Targeting alpha-fetoprotein represses the proliferation of hepatoma cells via regulation of the cell cycle

alpha fetoprotein (AFP) is a biomarker for primary liver cancer, yet little is known about its effect in the pathogenesis of hepatoma. We examined how AFP modulates the proliferation of hepatoma cells.

Recombinant adenovirus expressing siRNA against alpha fetoprotein (AFP) was created. The repression of cell proliferation in vitro and growth of hepatoma in vivo were examined by colony formation assay and tumor xenograft in SCID mice, respectively. Cell cycle was assayed by flow cytometry. Expression profile was determined by microarrays.

siRNA targeting reduced expression of alpha fetoprotein (AFP) specifically and markedly inhibited the proliferation of hepatoma cells. Local treatment using Adv-AFPsiRNA caused significant repression of the growth of hepatoma derived HepG2 cells in xenograft in SCID mice. Knockdown of AFP resulted in an obvious delay in the G1/S transition of cell cycle, but did not affect apoptosis in HepG2 cells. Some genes related to the cell cycle, including SKP2, Cyclin D1, Csk and EBAG9 were identified.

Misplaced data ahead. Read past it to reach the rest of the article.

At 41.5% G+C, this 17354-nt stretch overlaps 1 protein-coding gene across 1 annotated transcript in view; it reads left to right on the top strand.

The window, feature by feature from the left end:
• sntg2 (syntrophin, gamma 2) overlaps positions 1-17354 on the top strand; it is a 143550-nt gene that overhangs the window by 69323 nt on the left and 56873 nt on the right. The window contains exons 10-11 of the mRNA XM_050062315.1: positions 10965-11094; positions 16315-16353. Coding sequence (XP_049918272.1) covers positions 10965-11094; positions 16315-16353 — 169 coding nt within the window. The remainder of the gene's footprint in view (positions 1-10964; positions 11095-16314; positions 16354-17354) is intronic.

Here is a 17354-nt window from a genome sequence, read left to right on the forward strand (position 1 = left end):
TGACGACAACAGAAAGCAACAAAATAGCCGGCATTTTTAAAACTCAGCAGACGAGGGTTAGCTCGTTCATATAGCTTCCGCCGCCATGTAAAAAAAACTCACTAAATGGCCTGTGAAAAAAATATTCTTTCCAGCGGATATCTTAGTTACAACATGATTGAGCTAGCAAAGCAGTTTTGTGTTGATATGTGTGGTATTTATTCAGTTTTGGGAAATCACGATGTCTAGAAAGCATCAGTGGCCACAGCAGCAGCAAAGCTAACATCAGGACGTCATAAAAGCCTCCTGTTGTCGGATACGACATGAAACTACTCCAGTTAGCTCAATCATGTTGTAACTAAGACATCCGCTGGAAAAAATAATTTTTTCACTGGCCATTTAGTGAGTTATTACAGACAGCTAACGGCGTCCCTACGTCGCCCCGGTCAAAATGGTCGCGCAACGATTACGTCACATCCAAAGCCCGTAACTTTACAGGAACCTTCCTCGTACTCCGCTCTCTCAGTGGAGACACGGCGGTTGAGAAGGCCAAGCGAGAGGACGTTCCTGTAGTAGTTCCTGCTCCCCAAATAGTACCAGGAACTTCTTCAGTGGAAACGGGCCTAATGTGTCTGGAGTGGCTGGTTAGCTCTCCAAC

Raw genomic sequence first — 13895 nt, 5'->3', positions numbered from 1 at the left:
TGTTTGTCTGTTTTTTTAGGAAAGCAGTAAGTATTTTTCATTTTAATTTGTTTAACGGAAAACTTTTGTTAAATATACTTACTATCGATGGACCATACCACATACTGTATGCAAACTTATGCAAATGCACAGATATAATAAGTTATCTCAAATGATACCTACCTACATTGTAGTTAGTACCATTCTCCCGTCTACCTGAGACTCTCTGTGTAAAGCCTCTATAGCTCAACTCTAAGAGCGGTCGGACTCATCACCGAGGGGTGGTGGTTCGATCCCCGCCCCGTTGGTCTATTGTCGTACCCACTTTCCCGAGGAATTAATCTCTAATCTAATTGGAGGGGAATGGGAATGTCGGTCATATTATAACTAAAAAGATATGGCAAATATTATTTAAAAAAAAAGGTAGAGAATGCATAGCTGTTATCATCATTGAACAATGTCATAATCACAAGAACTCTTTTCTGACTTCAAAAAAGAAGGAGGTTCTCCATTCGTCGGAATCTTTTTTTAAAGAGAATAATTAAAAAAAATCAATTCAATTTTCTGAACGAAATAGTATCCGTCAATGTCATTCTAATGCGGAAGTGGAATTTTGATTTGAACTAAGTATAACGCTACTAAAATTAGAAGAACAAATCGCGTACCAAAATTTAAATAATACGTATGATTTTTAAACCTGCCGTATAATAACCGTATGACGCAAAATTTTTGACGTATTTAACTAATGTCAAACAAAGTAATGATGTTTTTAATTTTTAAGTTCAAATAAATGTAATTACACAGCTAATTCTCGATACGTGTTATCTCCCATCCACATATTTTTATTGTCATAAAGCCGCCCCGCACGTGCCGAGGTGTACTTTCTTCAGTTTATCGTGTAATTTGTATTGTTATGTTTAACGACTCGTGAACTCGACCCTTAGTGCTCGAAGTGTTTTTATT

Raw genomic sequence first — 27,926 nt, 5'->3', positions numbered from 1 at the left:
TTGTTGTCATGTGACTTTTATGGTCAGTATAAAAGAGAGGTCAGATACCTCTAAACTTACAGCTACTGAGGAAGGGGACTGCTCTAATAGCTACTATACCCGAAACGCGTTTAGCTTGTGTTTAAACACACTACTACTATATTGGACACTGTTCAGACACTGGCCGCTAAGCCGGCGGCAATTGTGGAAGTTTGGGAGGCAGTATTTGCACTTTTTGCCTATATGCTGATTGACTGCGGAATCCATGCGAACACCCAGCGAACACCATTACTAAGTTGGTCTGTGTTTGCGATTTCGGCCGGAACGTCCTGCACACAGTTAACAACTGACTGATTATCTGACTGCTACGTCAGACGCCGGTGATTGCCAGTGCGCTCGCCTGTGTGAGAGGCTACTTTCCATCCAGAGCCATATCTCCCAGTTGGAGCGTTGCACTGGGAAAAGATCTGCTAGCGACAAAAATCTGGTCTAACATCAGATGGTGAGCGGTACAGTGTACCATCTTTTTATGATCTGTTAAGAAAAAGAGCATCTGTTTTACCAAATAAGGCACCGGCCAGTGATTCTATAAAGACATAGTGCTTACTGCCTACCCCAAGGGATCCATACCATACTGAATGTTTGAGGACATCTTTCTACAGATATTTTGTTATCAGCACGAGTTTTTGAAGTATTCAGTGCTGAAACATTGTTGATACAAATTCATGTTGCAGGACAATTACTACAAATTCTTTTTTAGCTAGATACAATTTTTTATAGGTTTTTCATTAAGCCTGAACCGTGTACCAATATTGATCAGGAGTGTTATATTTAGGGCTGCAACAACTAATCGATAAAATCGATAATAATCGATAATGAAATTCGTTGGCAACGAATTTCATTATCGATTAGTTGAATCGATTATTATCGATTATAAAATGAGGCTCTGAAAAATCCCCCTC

The endogenous alpha fetoprotein (AFP) is a critical determinant of the growth of hepatoma cells, which functions by regulating the cell cycle. This study suggests that targeting of AFP with siRNA could be a potential therapeutic approach for hepatoma.